I for one enjoyed the movie “Independence Day”, and one of my favorite little moments was at the beginning of the movie when the dude at CETI is listening to that great old REM song while the big, ominous alien mother ship is heading toward earth orbit. Awesome! I wonder what song some person at CETI will be listening to when a real alien mothership comes gliding into earth orbit. But since there has been a lot of talking about the subject of the impending end of the world, let’s get serious and take a look at the issue from one twisted old bugger’s perspective.
There are a lot of theories out there concerning December 21st of this year and they all tie in to the predictions of the Mayas. Now some of these theories are pure and unadulterated crap – like that TV commercial from the financial planner company where they make the statement that on December 21st the earth’s gravity will reverse and we’ll all go flying off into space (they didn’t even try to understand what the predictions say). The most common misconception about December 21st is that the world will end or otherwise be destroyed on that date. This misperception is not only wrong, but it is freaking a lot of people out unnecessarily. Last year when the tsunami from Japan hit the American West Coast and did considerable damage to a number of smaller ports from Washington to California, a young woman working at the convenience store that I’d stopped at asked me what it meant and if the world was really going to end on December 21, 2012. This poor woman, who had two small children that I knew of, had such a look of terror in her eyes. I calmed her down as best as I could and told her that no, the world is not going to end this December, and she seemed to feel a bit better. But her terror was real, her fear was coming off of her in waves that even I could feel. Since that incident, and especially as we have actually gotten into the dreaded year 2012, I’ve heard first hand accounts of people fearing that date, prudent folks stocking up on water and batteries and canned goods – and ammunition – in anticipation of the end of the world. News reports are increasingly covering stories where people are heading for the hills. (Well, not the Cascades really, since they’re a chain of dormant to semi-active volcanoes and likely to be nasty neighbors in any end of the world scenario.) I’ve noticed a lot of beachfront property in tsunami zones have gone on the market but aren’t moving. Sales of books on the subject are rising faster than the price of gasoline. People are either scared or, in some cases, in a state of bliss because they see that feared date as the beginning of some kind of New Age of spiritual enlightenment, like a modern Age of Aquarius type of thing, when the benevolent space aliens are going to come down and save humanity from its own short-sightedness (more on THAT subject another day, my friends). And a lot of people figure that it’s going to be the end of the human race in some kind of extinction level event, so they’re “partying like it’s 1999”, or something to that effect. And, of course, there is that wonderfully self-assured segment of society who don’t believe in gods or aliens or global calamities and are still conducting their lives, maintaining their personal status quo. Nobody knows what’s right or who has the straight scoop. Let me tell you, the closer that we get to December 21st the worse this is going to get.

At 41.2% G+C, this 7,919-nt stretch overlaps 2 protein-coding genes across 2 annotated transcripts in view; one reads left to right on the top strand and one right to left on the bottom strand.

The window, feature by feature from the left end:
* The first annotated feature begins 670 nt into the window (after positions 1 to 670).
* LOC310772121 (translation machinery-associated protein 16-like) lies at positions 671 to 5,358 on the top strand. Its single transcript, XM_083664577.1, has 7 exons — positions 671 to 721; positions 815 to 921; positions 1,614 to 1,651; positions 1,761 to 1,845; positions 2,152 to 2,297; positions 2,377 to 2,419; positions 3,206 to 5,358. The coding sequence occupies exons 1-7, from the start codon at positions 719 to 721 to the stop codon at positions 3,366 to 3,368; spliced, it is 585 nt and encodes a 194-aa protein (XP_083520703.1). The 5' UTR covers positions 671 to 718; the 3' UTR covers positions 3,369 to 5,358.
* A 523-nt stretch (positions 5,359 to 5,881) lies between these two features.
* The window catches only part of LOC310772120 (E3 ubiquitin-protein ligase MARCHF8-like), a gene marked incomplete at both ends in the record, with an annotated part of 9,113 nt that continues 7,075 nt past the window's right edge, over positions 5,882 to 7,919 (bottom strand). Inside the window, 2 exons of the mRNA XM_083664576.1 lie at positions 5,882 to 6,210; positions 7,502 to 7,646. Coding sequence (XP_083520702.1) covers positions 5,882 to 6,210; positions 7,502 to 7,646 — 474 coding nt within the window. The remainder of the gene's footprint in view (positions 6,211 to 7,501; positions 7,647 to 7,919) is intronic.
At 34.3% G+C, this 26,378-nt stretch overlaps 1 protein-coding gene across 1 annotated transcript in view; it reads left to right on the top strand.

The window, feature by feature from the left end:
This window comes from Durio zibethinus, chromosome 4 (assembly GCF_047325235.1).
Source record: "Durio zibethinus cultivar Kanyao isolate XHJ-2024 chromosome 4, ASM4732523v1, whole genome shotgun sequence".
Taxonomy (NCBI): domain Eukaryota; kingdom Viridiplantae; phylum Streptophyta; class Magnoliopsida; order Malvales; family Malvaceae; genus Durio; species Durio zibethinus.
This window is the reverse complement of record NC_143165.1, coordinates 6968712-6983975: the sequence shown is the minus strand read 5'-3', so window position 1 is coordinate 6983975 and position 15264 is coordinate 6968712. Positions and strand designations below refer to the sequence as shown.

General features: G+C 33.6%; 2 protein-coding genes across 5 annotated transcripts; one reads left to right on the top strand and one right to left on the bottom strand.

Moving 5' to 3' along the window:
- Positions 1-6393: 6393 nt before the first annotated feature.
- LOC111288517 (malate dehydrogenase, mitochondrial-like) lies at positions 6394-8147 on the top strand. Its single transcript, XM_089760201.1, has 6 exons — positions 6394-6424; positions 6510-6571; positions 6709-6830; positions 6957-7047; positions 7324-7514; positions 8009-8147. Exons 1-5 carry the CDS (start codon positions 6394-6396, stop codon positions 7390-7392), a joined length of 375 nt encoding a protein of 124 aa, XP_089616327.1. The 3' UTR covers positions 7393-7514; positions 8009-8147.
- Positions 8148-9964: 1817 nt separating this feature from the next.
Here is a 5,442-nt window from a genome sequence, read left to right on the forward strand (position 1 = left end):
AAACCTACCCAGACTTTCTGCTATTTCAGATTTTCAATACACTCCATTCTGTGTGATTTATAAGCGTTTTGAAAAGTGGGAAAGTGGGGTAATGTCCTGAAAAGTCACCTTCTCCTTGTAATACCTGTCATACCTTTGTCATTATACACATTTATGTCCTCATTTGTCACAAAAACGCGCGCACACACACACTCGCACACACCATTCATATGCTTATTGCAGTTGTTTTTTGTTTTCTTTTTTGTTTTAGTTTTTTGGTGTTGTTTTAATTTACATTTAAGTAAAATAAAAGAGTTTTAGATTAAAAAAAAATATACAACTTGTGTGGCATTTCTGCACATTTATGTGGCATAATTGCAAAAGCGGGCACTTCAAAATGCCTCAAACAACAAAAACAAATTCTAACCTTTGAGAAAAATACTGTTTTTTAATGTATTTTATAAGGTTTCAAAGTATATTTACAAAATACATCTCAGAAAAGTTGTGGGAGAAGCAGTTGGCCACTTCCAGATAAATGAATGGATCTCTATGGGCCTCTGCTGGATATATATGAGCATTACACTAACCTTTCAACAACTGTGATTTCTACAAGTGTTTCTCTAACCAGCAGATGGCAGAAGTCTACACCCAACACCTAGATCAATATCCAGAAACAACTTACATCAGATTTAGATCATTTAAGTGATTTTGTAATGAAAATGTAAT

So… What did the Mayas really say about this date? What can we expect on December 21st? Perhaps more importantly, has anyone else through history prophesied the same thing, and what did they have to say? Let’s take a look. I should warn you, I’ve been studying this general subject for forty years and could indeed write a very erudite piece on this subject, filled with references and arguing points and all of that other stuff that academia loves, but then most of you will lose interest (if you haven’t already) and then I’d just be one more academic that no one bothers to listen to. I’m going to keep this short and sweet and devoid of the $25.00 words that academics love, and I’ll give you just enough references so that you can look into it further if you like. And I hope that you do, because I’m a firm believer in testing everything and taking nobody’s word for granted.